Despite the popularity of social networks, no computer is complete without a great email app to help you keep in touch with friends and loved ones.
It's no surprise, then, that all Macs come with Apple's Mail program built into OS X. It makes it easy to set up your email account and browse and sort your messages, as well as write emails to others.
You'll need to have an email account. And for many email types, including Yahoo!, AOL, Gmail and Windows Live/Hotmail, Mail can set up your account using just your email address and password.
You can set up other kinds of accounts, but you may need to know the details of your incoming and outgoing servers, which your provider should be able to supply you with.
Once your account is set up, you'll see the Mail interface, with a list of emails on the left, and a preview box on the right. There's a Show button just above the messages list that enables you to see your list of account inboxes, which is handy if you have more than one set up, have created multiple mailboxes, or if you want to browse messages you've deleted from your inbox.
From the toolbar along the top of the Mail window, you can check for new messages, compose a new email, create a new note, delete emails, mark emails as junk mail, forward and reply to messages, and flag emails for your attention later.
There's also a search bar here, which enables you to find text anywhere in any of your emails, so you can easily search for its subject, or the person who sent it, for example.
In this walkthrough, we'll talk you through the basics of using the Mail app, including getting set up, reading your emails and writing messages, but once you're more confident with Mail, you can do a lot more.
For example, you can set up Rules such as having incoming messages sorted into different inboxes depending on the sender, you can change the default font and size that messages are displayed in, and create multiple email signatures.
Of course, if all you want to do is send and receive the occasional hello from family members, you can stick with just the steps on the opposite page and enjoy the full email experience.
How to get to grips with features in Apple Mail
1. Set up your account
When you first open Mail, or when you add a new account, it will ask for your name, email address and password. For many types of email, this is all you'll need to enter, but if Mail is unable to find the information it needs automatically, it'll ask you for more details.
2. Read a message
With your account set up, and email flooding in, select one in the left-hand inbox list to display it in the window to the right. Or, you can double-click on an email to open it in a new window. From here, you can click the arrow buttons at the top to reply or forward emails.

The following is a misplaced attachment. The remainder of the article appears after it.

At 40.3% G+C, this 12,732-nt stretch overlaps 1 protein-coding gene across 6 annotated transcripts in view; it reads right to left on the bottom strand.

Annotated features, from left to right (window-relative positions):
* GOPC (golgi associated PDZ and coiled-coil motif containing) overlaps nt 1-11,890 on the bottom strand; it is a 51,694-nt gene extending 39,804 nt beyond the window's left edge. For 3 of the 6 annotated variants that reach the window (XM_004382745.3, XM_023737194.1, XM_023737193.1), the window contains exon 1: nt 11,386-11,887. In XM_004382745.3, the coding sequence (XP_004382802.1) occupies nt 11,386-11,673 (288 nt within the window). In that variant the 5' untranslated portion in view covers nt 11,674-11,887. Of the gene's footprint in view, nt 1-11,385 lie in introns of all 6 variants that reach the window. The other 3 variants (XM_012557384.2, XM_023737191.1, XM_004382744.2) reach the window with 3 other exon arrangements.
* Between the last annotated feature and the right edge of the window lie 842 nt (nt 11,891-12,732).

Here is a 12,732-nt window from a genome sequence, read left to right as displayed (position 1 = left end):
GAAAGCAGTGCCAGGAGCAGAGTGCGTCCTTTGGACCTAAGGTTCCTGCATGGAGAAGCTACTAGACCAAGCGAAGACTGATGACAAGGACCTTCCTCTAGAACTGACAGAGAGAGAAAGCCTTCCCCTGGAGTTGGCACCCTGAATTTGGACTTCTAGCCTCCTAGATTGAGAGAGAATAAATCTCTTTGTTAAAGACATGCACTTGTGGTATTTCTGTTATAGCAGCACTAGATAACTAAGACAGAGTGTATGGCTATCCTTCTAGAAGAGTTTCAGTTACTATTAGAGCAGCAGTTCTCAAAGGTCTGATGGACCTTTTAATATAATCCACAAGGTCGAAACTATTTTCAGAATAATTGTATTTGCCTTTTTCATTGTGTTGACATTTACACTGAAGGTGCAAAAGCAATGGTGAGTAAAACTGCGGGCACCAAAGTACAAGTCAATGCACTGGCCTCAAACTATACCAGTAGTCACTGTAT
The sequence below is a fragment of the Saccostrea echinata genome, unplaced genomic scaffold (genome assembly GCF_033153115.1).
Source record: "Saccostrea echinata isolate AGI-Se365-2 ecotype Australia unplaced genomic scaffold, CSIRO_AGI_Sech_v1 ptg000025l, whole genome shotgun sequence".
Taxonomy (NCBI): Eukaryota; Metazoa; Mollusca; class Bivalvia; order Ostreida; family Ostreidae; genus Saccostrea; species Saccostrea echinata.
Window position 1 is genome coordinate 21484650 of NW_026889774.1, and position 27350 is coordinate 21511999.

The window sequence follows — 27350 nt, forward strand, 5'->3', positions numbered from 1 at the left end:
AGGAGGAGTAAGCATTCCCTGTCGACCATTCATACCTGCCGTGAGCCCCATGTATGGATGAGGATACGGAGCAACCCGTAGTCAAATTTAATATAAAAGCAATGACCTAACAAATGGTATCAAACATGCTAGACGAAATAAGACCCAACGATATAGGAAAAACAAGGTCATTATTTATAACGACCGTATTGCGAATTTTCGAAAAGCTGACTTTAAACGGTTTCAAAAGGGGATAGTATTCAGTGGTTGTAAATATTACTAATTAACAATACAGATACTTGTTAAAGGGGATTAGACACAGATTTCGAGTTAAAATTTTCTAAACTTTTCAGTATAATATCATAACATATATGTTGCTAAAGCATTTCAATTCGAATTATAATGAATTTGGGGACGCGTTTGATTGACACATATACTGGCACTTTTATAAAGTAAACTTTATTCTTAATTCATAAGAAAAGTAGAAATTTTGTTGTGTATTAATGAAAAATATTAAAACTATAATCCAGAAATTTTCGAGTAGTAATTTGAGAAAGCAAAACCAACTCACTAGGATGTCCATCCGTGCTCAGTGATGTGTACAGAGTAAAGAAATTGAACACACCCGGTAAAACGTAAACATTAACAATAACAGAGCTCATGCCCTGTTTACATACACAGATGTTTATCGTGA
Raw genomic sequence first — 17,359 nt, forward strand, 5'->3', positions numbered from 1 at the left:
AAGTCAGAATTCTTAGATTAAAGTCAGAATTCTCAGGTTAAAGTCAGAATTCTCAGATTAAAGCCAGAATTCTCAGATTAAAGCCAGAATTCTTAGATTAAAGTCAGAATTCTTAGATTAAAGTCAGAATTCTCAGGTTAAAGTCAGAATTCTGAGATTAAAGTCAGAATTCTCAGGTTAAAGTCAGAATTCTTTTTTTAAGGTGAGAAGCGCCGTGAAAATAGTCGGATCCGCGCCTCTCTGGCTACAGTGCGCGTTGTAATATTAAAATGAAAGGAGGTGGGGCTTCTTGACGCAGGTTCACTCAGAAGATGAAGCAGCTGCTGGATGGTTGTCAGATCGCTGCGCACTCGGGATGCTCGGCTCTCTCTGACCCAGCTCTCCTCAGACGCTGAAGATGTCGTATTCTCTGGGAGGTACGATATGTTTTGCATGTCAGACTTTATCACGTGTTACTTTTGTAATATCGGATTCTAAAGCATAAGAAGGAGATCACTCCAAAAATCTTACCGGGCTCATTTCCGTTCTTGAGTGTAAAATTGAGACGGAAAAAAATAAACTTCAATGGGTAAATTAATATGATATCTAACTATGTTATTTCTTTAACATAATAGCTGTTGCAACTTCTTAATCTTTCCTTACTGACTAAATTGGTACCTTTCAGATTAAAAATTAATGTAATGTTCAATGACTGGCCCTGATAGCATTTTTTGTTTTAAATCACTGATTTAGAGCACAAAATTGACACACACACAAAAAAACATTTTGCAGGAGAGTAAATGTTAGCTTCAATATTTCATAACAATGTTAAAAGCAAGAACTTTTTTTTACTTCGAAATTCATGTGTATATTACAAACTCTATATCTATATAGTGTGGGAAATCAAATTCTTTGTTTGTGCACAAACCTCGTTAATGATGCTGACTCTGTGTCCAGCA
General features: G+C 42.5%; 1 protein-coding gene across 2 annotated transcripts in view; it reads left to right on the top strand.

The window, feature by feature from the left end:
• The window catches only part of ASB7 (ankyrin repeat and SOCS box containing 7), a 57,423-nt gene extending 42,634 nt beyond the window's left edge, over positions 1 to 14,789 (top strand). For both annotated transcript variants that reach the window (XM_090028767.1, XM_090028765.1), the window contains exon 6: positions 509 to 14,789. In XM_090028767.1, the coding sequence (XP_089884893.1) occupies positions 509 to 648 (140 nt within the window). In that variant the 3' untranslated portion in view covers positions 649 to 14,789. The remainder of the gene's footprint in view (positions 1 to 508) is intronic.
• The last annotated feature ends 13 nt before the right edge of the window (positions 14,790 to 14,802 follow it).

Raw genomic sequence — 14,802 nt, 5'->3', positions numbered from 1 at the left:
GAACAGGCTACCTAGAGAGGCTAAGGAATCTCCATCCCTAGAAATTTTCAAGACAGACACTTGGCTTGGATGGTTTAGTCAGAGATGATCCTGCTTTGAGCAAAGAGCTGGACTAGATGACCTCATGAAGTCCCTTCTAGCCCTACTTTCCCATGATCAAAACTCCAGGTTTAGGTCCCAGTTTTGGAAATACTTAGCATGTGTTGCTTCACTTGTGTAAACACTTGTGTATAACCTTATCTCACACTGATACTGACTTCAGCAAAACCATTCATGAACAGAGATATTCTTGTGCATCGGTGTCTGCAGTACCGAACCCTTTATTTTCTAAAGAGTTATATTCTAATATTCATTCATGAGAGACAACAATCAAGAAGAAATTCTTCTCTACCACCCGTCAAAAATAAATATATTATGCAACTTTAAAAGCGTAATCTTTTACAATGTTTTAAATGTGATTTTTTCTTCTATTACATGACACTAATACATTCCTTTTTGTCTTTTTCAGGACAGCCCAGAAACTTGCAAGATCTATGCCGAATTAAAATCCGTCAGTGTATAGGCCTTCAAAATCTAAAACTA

3. File attachments
If an email sent to you has an attachment, you'll see a paperclip next to the sender's name. A file icon will be displayed beneath the email text. You can click a file's name to open it, open it with Quick Look for a brief check, and save it by right-clicking.
4. Photo attachments
Attachments, such as photos and PDF files, are handled slightly differently. They are displayed in full under the email's text. Again, they can be opened or saved, and if there are several photos, you can view them in a slideshow with Quick Look.
5. Search through emails
In the top-right of the Mail window is the search box. Mail will search all emails for anything you type in here. Results appear in the inbox pane, and below the search box. You can use this list to search for emails from certain people, or by subject line, for example.
6. Compose a message
Click the paper-and-pencil icon to create a new message. In the To field, you can enter the email address of your recipient.
If they're stored in your Address Book, you don't need to type out their email address in full – start typing their name, and Mail will offer their email address. Add a subject line and type a message in the blank space below that.
To attach a file, click the paperclip icon at the top of the windows and browse to the file you want. Clicking the icon that looks like a mountain will open a photo browser, so you can insert a photo from your iPhoto library.
To the right of this icon is a button to open the stationery pane, which enables you to send colourful emails.
First published in MacFormat Issue 243
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